11 Myths About Northeast Farming

8/5/2014

Farm Credit East, the Northeast's largest agricultural lender, has released a report that looks at 11 common misconceptions about agriculture that have been debunked by data from the recently released 2012 Census of Agriculture.

"This is a great time in Northeast agriculture, full of optimism and promise for the future," commented Jim Putnam, Farm Credit East executive vice president and author of the report. "While farming has never been an easy business, don't fall for misinformation that Northeast agriculture is on the decline."

This report specifically looks at census results for Farm Credit East's seven-state region (New York, New Jersey, Maine, New Hampshire, Massachusetts, Connecticut and Rhode Island) to debunk the following 11 myths:
  1. The family farm is a dying tradition and agriculture is dominated by "corporate farmers." Wrong. Ninety-six percent of farms have "50 percent or more ownership interest held by an operator and/or persons related by blood, marriage or adoption."
  2. Farming is dominated by "factory farms." Wrong. Virtually all farms meet the Small Business Administration definition of a small business ($9 million or less of gross sales), and, according to the census, 99.7 percent of Northeast farms have less than $5 million in sales.
  3. Agriculture would be better if commercial farms had not grown so large. Wrong. Farmers aspire to the same standard of living as those in the nonfarm sector, including nice homes, college educations, family trips and a comfortable retirement. In order to maintain a decent standard of living, there is strong market pressure to grow.
  4. Farmers depend on government payments to earn a living. Wrong. In 2012, only about 19 percent of Northeast farmers received payments from the federal government at an average amount of just over $8,100.
  5. Family farming involves one family operating one farm. Wrong. Many full-time farms involve multiple families and generations farming together within one business unit.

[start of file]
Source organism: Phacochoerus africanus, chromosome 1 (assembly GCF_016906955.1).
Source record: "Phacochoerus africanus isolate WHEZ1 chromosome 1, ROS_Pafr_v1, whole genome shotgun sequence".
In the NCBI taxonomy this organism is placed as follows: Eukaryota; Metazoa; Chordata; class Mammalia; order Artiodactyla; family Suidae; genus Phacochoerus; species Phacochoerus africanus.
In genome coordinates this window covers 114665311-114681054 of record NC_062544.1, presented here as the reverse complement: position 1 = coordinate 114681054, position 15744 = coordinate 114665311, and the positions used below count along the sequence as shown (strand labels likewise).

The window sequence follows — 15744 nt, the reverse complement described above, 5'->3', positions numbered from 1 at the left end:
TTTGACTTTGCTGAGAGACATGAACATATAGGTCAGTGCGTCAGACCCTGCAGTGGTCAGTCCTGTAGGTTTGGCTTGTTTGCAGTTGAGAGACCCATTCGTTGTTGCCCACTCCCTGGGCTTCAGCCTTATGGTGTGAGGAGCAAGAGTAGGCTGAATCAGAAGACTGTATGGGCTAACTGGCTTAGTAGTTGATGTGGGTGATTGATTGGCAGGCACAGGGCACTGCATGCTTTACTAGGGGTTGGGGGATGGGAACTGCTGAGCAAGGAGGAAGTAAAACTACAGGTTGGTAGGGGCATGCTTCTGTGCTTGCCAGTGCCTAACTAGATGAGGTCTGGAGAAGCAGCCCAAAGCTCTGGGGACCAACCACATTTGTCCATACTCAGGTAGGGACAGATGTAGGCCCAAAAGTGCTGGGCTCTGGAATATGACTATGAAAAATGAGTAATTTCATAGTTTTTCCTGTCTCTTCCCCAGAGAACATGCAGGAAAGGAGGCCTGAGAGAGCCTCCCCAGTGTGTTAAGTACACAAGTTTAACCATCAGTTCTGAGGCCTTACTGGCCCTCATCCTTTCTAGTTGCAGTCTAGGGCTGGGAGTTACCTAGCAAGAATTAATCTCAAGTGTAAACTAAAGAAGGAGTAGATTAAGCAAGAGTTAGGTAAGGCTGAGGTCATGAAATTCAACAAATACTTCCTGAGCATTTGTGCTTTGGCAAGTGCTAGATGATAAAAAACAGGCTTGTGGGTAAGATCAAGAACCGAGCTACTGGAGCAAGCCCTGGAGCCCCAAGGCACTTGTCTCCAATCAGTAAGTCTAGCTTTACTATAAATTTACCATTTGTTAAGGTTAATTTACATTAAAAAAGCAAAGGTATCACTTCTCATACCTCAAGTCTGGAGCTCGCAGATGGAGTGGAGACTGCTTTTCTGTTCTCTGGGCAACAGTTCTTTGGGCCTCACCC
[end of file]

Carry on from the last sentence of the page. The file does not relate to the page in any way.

6. Most farmers are old. Wrong. The fine print in the census indicates that 57.6 is the average age of the "principal operator or senior operator." Commercial farms account for about 70 percent of Northeast farm production and most have multiple generations. These younger-generation farmers work alongside the principal operator as they transition into leadership roles, but because they are employees their ages are often not captured in census statistics.
  7. Too many senior farmers. Wrong. Senior farmers are a valued component of our farming community; often they're a major investor in their own family's farming operation and an important source of rented land to other farmers. This group is critical to financing their family's middle and younger generations for success.
  8. No one gets started in agriculture anymore. Wrong. Nearly one-fifth (19.5 percent) of today's farmers entered the industry within the past nine years, and there was an average of 1,248 new farmers per year over the most recent four years. In addition, the census only counts those who identified themselves as principal operators; therefore, younger employees in multigenerational commercial farm operations would add substantially to this number.
  9. Farming is a man's world, with few women farmers. Wrong. The census reports 16,348 female principal operators, or 23 percent of the total. In addition, this statistic may be understated, since spouses are often equal business partners, sharing substantial management responsibilities and ownership.
  10. Operating a small farm is a wonderful way to earn an easy living. Wrong. Most small farmers are motivated by reasons other than earning a living from farming. The census indicates that 35 percent of small farms operated in the black while 65 percent lost money in 2012. This means that the operator's standard of living, repayment of debt principal and/or investment in additional land or equipment came from nonfarm sources or healthy savings accounts.
  11. Farmers no longer own much of the land. Wrong. Northeast farmers own about 74 percent of the land on which they farm and rent the other 26 percent, of which about 4 percent is rented from other farmers and 22 percent from nonfarmers.
To view the full report, 11 Myths About Northeast Farming Busted by the 2012 Census of Agriculture, please visit FarmCreditEast.com.